Iodine is a micronutrient required for normal thyroid function. Recommended Daily Allowances (RDA) for iodine intake are 150 mcg in adults, 220-250 mcg in pregnant women, and 250-290 mcg in breastfeeding women in the U.S. (1,2). The U.S. diet generally contains enough iodine to meet these needs, with common sources being iodized salt, dairy products, breads, and seafood. During pregnancy and lactation, women require higher amounts of iodine for the developing fetus and infant. The American Thyroid Association recommends that women take a multivitamin containing 150 mcg iodine daily in the form of potassium iodide (KI) (3) during preconception, pregnancy, and lactation to meet these needs (4).
Ingestion of greater than 1,100 mcg of iodine per day (Tolerable Upper Limits for iodine) (1) is not recommended and may cause thyroid dysfunction. During pregnancy and lactation, the recommendations for the upper limit vary and range from 500-1,100 mcg of iodine daily (2). In particular, infants, the elderly, pregnant and lactating women, and individuals with preexisting thyroid disease are susceptible to adverse effects of excess iodine intake and exposure (5). The public is advised that many iodine, potassium iodide, and kelp supplements contain iodine in amounts that are up to several thousand times higher than the daily Tolerable Upper Limits for iodine. The American Thyroid Association (ATA) advises against the ingestion of iodine and kelp supplements containing in excess of 500 mcg iodine daily for children and adults and during pregnancy and lactation. Chronic iodine intake in amounts greater than the Tolerable Upper Limits should be closely monitored by a physician. There is only equivocal data supporting the benefit of iodine at higher doses than these, including a possible benefit for patients with fibrocystic breast disease (6). There is no known thyroid benefit of routine daily iodine doses in excess of the U.S. RDA.
There are a limited number of medical conditions in which the short-term use of high amounts of iodine is indicated. Exceptions for the recommendations to not exceed the Tolerable Upper Limits include closely-monitored patients prescribed Lugol’s solution or SSKI (saturated solution of potassium iodide) in their treatment of severe hyperthyroidism, such as thyroid storm and prior to surgery in patients with Graves’ disease, and individuals in the vicinity of a nuclear power plant who are recommended to take KI in the event of a nuclear accident. SSKI is not indicated nor recommended in individuals with thyroid nodules. Finally, patients receiving the large amounts of iodine in iodinated contrast dyes, as required for radiologic studies, should be monitored for iodine-induced thyroid dysfunction if risk factors are present.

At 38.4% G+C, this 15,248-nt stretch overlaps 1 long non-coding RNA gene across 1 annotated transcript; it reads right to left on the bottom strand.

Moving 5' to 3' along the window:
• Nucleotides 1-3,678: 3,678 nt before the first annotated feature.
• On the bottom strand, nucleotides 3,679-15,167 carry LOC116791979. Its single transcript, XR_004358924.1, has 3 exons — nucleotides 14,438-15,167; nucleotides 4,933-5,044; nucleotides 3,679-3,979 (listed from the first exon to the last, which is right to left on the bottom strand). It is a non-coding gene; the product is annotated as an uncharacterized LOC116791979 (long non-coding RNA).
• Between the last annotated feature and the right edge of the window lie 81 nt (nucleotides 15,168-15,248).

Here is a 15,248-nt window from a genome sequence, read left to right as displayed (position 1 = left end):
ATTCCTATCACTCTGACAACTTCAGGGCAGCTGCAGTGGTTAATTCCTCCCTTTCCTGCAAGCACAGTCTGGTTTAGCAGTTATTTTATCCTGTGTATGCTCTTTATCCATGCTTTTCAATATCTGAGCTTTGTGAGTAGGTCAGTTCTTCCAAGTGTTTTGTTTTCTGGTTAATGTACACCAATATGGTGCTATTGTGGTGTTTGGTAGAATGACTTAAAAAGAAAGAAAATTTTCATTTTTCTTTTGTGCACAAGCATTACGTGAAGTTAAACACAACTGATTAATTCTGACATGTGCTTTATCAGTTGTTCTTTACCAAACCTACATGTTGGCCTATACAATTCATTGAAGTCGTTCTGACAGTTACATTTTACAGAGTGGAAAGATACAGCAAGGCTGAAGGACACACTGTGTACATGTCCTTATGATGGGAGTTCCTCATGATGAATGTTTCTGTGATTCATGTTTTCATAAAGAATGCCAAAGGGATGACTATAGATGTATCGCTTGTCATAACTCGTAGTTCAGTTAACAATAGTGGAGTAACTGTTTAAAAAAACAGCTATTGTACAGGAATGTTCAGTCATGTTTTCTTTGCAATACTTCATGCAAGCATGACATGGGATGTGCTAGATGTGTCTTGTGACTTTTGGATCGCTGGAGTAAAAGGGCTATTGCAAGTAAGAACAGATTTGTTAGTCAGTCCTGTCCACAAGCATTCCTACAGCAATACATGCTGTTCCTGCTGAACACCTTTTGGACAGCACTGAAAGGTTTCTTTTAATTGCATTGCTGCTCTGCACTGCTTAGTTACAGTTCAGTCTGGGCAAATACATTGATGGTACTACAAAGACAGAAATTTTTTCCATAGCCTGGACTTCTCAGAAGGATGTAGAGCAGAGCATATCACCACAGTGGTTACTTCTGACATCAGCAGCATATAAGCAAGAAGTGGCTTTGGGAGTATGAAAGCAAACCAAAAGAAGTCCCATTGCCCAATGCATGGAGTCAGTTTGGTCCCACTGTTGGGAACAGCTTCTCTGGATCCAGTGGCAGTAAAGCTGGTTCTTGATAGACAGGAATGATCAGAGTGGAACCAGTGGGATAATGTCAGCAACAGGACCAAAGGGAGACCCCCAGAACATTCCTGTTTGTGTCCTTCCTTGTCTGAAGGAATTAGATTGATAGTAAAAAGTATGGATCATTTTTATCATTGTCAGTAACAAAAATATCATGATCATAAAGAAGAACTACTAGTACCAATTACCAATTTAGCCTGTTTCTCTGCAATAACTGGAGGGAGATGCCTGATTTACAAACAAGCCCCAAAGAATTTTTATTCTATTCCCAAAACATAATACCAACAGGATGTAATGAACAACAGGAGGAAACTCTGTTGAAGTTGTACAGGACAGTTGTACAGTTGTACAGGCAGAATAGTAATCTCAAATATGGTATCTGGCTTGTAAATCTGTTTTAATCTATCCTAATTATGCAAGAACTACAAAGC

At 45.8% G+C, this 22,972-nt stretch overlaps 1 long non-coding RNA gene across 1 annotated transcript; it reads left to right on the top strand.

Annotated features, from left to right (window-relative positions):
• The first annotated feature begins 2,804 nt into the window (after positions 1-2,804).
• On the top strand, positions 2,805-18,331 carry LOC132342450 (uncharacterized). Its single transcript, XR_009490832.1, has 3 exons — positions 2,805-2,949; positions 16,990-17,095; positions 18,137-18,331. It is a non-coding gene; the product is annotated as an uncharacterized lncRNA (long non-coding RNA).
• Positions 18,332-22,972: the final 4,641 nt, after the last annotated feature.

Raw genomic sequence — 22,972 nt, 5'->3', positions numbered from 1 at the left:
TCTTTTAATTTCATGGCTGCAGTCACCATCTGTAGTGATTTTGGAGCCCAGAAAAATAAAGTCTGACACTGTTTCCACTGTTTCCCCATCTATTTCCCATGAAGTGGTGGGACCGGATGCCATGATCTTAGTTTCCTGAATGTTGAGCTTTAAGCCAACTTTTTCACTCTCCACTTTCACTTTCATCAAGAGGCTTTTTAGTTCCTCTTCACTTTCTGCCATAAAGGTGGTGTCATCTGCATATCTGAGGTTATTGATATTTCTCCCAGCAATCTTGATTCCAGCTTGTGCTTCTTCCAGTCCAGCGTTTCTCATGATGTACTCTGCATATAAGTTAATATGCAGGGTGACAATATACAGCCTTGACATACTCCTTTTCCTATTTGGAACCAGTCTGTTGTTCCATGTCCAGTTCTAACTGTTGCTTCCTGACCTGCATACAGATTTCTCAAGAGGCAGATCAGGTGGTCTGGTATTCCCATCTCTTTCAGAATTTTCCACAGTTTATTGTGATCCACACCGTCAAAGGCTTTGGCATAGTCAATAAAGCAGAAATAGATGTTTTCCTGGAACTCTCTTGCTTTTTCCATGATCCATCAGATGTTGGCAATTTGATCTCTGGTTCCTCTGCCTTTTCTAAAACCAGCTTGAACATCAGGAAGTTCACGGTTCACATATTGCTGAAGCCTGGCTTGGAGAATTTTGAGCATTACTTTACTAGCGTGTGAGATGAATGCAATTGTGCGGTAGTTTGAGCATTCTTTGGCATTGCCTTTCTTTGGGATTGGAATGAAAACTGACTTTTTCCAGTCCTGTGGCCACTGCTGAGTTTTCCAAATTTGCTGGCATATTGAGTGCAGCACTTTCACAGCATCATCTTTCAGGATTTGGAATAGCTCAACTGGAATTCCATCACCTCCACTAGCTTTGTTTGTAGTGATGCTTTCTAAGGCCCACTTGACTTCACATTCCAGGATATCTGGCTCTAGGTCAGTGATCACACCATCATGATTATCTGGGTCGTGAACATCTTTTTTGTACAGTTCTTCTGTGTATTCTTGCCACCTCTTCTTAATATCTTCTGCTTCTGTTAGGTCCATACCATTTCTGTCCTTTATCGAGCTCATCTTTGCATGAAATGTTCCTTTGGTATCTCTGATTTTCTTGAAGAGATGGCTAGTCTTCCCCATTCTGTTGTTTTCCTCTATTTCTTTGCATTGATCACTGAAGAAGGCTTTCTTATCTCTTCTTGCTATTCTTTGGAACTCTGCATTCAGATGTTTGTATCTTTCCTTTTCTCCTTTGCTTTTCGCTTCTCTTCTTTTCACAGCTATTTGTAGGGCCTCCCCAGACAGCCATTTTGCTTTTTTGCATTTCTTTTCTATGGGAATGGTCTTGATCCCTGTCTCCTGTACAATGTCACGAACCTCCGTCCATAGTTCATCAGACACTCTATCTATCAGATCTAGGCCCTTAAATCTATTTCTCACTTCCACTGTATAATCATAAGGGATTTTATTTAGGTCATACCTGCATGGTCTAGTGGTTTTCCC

– Adequate iodine intake is required for normal thyroid function
– The recommended iodine intake in non-pregnant adults is 150 mcg daily
– Higher iodine intakes are recommended in pregnancy and lactation
– Given a Tolerable Upper Limit of 1100 mcg iodine daily, ingestion of an iodine or kelp supplement containing in excess of 500 mcg iodine daily should not be done
– Certain exceptions to these recommendations include those for specific medical conditions; such individuals should be closely monitored for thyroid dysfunction
1. Food and Nutrition Board, Institute of Medicine. Dietary reference intakes. Washington, D.C.: National Academy Press; 2006.
2. De Groot L, Abalovich M, Alexander EK, Amino N, Barbour L, Cobin RH, Eastman CJ, Lazarus JH, Luton D, Mandel SJ, Mestman J, Rovet J, Sullivan S. Management of thyroid dysfunction during pregnancy and postpartum: an Endocrine Society clinical practice guideline. J Clin Endocrinol Metab 2012;97:2543-65.
3. Leung AM, Pearce EN, Braverman LE. Iodine content of prenatal multivitamins in the united states. N Engl J Med 2009;360:939-40.
4. Stagnaro-Green, A, Abalovich, M, Alexander, E, Azizi, F, Mestman, J, Negro, R, Nixon, A, Pearce, EN, Soldin, OP, Sullivan, S, Wiersinga, W, American Thyroid Association Taskforce on Thyroid Disease During Pregnancy and Postpartum. Guidelines of the American Thyroid Association for the diagnosis and management of thyroid disease during pregnancy and postpartum. Thyroid 2011;21:1081-1125.
5. Leung AM and Braverman LE. Iodine-induced thyroid dysfunction. Curr Opin Endocrinol Diabetes Obes 2012;19:414-419.
6. Office of Dietary Supplements, National Institutes of Health. Dietary Supplement Fact Sheet: Iodine. Available at: http://ods.od.nih.gov/factsheets/Iodine-HealthProfessional (accessed April 23, 2013).